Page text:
Studies Find Actos Increases Risk of Bladder Cancer for Type 2 Diabetes Patients

As the number of Americans with type 2 diabetes continues to increase, the need for safe and effective medication to combat the disease is greater than ever. Those who have already been diagnosed with the disease should be able to feel secure that drug manufacturers will ensure their products do not cause dangerous side effects. Unfortunately, drug companies are not always up front with consumers about the risks associated with their medications. According to numerous studies conducted in recent years, one type 2 diabetes prescription medication, Actos, may actually be increasing patients' risk of developing bladder cancer.

Type 2 diabetes is a chronic disease that affects the body's ability to produce and use insulin. When an individual does not respond properly to insulin, glucose builds up in the blood, leading to hyperglycemia. Early symptoms of diabetes include fatigue, blurred vision, increased thirst and urination, frequent infections that heal slowly and numbness or pain in the extremities.

The most recent estimates from the Centers for Disease Control and Prevention indicate approximately 26 million Americans currently have diabetes. In 2010 alone, a total of 1.9 million people in the U.S. received diabetes diagnoses. By 2050, the CDC expects approximately one in three Americans will suffer from diabetes.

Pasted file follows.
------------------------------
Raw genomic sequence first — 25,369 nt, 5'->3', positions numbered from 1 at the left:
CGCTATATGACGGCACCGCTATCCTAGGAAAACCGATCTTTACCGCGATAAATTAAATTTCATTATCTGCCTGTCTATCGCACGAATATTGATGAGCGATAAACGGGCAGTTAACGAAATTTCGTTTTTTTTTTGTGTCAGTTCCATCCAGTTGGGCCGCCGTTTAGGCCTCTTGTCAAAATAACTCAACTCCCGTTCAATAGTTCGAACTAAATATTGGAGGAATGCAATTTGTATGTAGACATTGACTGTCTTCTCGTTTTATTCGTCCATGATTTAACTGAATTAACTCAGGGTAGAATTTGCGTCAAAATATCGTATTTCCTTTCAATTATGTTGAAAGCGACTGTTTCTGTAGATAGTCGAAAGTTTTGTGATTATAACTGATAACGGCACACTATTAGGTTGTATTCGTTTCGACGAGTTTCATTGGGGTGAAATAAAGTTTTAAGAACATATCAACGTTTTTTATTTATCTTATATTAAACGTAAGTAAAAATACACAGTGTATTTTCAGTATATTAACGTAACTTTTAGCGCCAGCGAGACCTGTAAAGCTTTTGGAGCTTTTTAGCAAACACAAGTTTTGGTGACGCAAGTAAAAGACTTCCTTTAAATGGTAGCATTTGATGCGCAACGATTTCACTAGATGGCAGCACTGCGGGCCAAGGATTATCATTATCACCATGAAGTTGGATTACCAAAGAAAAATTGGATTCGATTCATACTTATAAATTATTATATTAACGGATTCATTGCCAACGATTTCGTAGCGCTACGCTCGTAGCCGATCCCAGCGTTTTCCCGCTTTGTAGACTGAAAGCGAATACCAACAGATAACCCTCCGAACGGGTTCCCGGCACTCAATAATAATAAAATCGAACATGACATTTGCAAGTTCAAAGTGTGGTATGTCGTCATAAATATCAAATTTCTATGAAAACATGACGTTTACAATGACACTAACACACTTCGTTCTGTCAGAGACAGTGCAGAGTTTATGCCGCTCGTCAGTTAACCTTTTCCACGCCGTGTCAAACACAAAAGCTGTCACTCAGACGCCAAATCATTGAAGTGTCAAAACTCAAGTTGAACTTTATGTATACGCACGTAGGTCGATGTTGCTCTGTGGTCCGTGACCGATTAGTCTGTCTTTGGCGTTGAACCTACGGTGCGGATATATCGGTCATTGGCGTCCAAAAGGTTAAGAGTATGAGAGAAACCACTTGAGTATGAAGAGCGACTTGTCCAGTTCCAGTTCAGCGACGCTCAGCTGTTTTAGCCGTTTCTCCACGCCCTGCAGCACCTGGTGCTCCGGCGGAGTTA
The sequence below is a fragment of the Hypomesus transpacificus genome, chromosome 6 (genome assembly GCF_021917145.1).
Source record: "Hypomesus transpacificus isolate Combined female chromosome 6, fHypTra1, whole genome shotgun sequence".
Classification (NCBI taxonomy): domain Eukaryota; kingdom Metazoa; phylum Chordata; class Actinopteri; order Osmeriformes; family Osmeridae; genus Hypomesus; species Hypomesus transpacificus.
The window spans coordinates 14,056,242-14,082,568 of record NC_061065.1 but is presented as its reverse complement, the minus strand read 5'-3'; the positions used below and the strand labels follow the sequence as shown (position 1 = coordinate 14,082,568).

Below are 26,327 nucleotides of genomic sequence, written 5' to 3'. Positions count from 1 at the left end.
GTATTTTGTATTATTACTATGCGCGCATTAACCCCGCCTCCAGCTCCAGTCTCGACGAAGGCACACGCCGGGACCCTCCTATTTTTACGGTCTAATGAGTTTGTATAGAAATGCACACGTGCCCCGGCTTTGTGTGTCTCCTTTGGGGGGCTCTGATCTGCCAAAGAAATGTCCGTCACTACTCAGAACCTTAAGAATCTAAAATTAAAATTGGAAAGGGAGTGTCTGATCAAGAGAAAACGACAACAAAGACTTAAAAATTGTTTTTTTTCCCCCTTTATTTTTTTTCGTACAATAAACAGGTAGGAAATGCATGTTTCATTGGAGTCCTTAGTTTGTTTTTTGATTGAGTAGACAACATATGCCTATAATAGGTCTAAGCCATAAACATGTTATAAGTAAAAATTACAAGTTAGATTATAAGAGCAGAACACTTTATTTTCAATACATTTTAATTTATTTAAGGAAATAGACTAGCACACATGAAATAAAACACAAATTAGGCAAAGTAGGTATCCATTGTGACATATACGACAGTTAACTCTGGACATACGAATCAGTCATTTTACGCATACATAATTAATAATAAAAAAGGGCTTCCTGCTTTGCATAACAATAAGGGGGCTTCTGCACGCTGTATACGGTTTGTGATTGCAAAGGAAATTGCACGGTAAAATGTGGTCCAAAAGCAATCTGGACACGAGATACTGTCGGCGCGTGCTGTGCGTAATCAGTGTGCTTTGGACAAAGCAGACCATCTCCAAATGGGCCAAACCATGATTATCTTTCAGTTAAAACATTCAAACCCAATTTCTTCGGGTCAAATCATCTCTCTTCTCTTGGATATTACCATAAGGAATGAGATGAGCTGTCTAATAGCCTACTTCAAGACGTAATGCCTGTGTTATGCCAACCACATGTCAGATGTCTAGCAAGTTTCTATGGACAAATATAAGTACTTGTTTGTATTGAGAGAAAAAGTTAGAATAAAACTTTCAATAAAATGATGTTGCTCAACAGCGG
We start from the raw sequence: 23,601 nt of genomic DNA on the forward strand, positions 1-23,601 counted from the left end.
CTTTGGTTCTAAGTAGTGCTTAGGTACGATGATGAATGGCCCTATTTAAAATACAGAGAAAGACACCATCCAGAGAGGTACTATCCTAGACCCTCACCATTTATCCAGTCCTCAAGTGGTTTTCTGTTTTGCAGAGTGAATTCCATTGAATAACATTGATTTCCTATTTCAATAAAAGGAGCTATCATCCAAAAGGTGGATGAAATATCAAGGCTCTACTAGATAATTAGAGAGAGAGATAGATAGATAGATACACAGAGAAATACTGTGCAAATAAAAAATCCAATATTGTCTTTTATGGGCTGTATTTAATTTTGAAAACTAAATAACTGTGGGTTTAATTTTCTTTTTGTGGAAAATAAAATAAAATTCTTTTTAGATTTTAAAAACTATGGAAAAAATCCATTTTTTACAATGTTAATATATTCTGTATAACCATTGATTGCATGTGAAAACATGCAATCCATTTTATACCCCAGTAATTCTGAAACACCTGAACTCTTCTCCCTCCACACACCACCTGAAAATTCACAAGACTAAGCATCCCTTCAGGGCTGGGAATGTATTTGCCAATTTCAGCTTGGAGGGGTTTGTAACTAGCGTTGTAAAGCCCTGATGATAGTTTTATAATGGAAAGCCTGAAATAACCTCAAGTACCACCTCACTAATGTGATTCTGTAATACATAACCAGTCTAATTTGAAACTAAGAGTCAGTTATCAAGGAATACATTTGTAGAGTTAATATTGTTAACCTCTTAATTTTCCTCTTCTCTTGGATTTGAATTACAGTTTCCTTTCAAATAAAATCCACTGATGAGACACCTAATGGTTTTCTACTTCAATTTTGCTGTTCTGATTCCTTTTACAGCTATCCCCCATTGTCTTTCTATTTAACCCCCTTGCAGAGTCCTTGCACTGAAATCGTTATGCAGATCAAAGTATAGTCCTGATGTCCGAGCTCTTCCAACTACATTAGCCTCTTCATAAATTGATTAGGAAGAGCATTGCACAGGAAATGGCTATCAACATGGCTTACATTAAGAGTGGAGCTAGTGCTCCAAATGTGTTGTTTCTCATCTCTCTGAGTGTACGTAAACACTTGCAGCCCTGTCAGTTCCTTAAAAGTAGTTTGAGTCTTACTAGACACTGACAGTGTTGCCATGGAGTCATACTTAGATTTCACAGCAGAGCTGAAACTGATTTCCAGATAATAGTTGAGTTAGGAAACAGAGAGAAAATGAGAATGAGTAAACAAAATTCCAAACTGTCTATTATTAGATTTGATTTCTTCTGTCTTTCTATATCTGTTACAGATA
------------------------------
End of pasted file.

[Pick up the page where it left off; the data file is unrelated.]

Does Actos Increase the Risk of Bladder Cancer?

According to most studies conducted, Actos increases the likelihood that an individual will develop bladder cancer. While it is important to note that people with type 2 diabetes are already 40 percent more likely to develop bladder cancer, many studies show the probability increases after taking Actos.

Recently, researchers evaluated data from 10 studies, which had examined 2.6 million people in total. Based on the cumulative data, the researchers found people who took Actos had a 22 percent increased chance of developing bladder cancer.

The risks may not be limited to Actos alone. The study found that a group of drugs, called thiazolidinediones (TZDs), might lead to the increased risk. Avandia, another well-known type 2 diabetes medication, is also included in this class of medications. While studies have not revealed an increased risk of bladder cancer for patients who have taken Avandia, a greater chance of heart problems has been discovered.

Recently, a study from the University of Pennsylvania examined the risks of TZDs compared to sulfonylurea medications, which are also used to treat type 2 diabetes. The results showed that patients who take TZDs are more likely to develop bladder cancer than those who are prescribed sulfonylurea drugs. The authors concluded that patients who took Actos for at least five years were "two to three times more likely to develop bladder cancer."

FDA Approves Generic Version of Actos

In June 2011, the U.S. Food and Drug Administration issued a warning, stating there was an "increased risk of bladder cancer among those who had used [Actos] the longest." The same month, Actos was banned in both Germany and France.

Nevertheless, this past August, the FDA approved a generic version of Actos, despite its previous warnings about the dangerous side effects. The FDA noted the generic version of the medication will be accompanied by a label, stating the drug heightens the risk of bladder cancer when taken for over a year.

If you have suffered negative side effects from prescription medications, including the development of bladder cancer after taking Actos, the responsible parties should be held accountable. Consulting with a skilled Pittsburgh personal injury attorney will ensure your rights are protected and just compensation is received.

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